A critical time for the arts

2007 was a critical time for the arts in New York. It was the height of the economic boom, and the gradual gentrification of the city had caused rents to rise, driving artists deep into the outer boroughs, or out of the city altogether. At the same time, there was a growing cultural movement towards participatory art—art that is fully immersive, where the experience of the viewer or visitor is enhanced by directly interacting and engaging.

Community parades like the annual Greenwich Village Halloween Parade and the Coney Island Mermaid Parade were open to anyone to join in, dress up, and be a part of the creativity. And, through the efforts of not-for-profit arts organizations like Creative Time, the Public Art Fund, chashama, and Lower Manhattan Cultural Council, more conventional visual and performing arts were increasingly moving out of the galleries and theaters and into site-specific venues. Rachel Ward’s Terminal 5 exhibition in October 2004 reopened the breathtaking Saarinen Terminal at JFK airport and filled it with cutting edge site-specific artwork. The show was closed by the Port Authority the day after it opened.

In 2005, Christo and Jean-Claude installed The Gates along 23 miles of pathways in Central Park, energizing millions of volunteers, New Yorkers and visitors from around the world. The same year, Gregory Colbert’s photography exhibit Ashes and Snow began its tour around the world with an installation in the Nomadic Museum, a custom-built, sustainable traveling museum made from shipping containers and cardboard at Pier 54 with audio, video and a cathedral-like atmosphere. These works and others showed New Yorkers that art could be immersive, and that the experience of the viewer or visitor could be enhanced by the experience of interacting and engaging directly with art.

In this environment, a group of volunteers came together to create FIGMENT as a new kind of event for New York City. Inspired and influenced by the current arts environment in New York, as well as by Burning Man (an annual arts event in Nevada), the founders of FIGMENT sought to create a forum in New York in which everyone is welcome to participate and make art—regardless of training, credentials, funding, or even the medium in which they choose to work. The founders of FIGMENT were united in the belief that as people create collaborative artwork, express themselves, and work together to give a form to their dreams, a community would grow around the event and around Governors Island as it was developed.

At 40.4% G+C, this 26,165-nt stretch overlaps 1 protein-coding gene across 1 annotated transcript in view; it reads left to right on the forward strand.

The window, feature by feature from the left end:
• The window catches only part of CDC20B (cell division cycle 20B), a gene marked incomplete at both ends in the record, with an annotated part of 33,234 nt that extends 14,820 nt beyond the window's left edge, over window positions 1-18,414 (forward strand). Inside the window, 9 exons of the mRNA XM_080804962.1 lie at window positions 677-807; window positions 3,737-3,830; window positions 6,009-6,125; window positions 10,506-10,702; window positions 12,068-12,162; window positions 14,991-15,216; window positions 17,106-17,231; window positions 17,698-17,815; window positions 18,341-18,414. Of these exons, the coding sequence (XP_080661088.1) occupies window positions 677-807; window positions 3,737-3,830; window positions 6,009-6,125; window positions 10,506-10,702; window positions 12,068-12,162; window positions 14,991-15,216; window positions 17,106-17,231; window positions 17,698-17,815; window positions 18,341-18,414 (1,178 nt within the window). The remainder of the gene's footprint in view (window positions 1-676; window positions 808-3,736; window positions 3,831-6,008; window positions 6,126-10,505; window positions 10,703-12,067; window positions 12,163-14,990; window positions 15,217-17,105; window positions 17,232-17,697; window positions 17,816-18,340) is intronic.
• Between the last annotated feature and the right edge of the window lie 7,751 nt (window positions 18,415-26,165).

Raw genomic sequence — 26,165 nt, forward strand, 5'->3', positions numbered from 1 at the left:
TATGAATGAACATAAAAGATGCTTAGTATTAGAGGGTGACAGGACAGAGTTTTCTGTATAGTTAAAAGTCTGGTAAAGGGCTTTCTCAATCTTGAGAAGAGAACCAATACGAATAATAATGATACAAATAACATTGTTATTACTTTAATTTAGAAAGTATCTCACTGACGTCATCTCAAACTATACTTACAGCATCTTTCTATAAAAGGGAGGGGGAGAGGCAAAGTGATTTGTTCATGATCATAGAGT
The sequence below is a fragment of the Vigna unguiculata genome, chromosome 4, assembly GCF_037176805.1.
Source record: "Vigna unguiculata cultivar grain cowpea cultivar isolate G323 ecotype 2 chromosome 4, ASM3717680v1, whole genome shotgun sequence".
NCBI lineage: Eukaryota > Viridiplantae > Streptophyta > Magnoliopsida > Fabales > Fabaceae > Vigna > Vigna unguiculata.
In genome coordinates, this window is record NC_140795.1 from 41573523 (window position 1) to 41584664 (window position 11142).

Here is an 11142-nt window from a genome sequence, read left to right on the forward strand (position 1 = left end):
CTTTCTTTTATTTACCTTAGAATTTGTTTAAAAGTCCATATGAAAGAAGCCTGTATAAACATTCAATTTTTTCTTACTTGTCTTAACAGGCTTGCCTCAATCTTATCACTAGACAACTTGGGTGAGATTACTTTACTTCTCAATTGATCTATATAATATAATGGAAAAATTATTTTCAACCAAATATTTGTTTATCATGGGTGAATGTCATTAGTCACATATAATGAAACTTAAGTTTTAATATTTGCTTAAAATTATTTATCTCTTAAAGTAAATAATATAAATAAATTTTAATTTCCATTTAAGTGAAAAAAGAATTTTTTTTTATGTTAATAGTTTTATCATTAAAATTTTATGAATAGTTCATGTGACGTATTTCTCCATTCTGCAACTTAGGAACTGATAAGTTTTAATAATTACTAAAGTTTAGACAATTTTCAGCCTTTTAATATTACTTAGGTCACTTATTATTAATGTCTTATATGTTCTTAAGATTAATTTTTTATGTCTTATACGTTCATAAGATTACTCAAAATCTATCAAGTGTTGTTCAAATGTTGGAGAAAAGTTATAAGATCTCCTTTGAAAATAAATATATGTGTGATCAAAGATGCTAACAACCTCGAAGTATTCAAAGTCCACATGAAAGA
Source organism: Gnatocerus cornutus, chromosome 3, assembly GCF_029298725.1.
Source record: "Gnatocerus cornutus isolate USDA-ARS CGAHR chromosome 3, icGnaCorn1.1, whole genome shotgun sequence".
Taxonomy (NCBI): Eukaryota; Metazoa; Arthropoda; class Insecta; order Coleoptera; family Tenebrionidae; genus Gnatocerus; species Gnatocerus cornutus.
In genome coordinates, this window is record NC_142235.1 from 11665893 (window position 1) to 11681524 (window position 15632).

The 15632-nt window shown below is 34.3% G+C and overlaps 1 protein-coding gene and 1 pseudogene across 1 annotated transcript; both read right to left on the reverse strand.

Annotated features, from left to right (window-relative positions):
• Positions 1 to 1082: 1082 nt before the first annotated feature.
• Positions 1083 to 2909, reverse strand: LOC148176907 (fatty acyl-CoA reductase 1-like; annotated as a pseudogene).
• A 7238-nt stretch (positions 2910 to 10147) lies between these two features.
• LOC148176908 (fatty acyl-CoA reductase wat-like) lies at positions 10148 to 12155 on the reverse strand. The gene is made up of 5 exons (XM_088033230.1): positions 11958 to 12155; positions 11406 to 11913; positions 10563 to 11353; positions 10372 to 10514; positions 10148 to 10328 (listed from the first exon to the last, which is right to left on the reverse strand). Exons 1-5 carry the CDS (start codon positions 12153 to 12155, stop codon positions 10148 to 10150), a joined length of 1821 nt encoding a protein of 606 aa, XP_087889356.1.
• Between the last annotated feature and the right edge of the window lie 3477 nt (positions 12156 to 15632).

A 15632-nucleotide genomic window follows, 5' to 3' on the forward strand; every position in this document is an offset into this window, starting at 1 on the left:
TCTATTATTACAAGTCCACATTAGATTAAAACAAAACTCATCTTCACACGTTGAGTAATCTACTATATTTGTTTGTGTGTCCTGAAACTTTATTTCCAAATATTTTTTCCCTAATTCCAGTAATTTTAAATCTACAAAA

While FIGMENT has quickly grown into a large-scale collaborative project involving the contributions of thousands of artists, organizers, volunteers, and enthusiastic participants, the first FIGMENT event was developed and planned by a core leadership group of six: David Koren, Jim Glaser, Ryan Fix, Wylie Stecklow, Kevin Balktick, and Johan Kritzinger. FIGMENT has grown, in just a few short years, from this group of six sitting around a table into a volunteer organization of several hundred people on the planning team for events in multiple cities, with hundreds more volunteers helping at the events. More than just an event or an exhibition, FIGMENT has become a community of artists and organizers.

FIGMENT gets serious

Over the next few months, FIGMENT was defined and established as an official project of Action Arts League, with a charter that binds the event to follow ten principles modeled after the Burning Man event: Radical Inclusion, Gifting, Decommodification, Radical Self-Reliance, Radical Self-Expression, Communal Effort, Civic Responsibility, Leaving No Trace, Participation, and Immediacy (although the principles have been re-arranged and edited to make them relevant for an urban event that is open to the public). David Koren was established as the Executive Producer of the event.

The original team who made the 2007 event happen was reformed as the FIGMENT Advisory Committee, adding one of the leaders of the Disorient collective, The Eye, as well as a few other key community leaders. Key organizers of each year’s FIGMENT events are added to the Advisory Committee to maintain a strong connection between the FIGMENT vision and principles and day-to-day operations. The group continues to meet on a quarterly basis to refine the vision for the event and set the parameters by which the event will continue to grow. In particular, this group discusses commerce and decommodification extensively; any aspect of the event or its planning that involves commerce, including selling or corporate representation, is debated heatedly, as the event strives to enable full participation from everyone, and the organizers believe that commerce or advertising has a direct impact on the level of participation and investment of participants.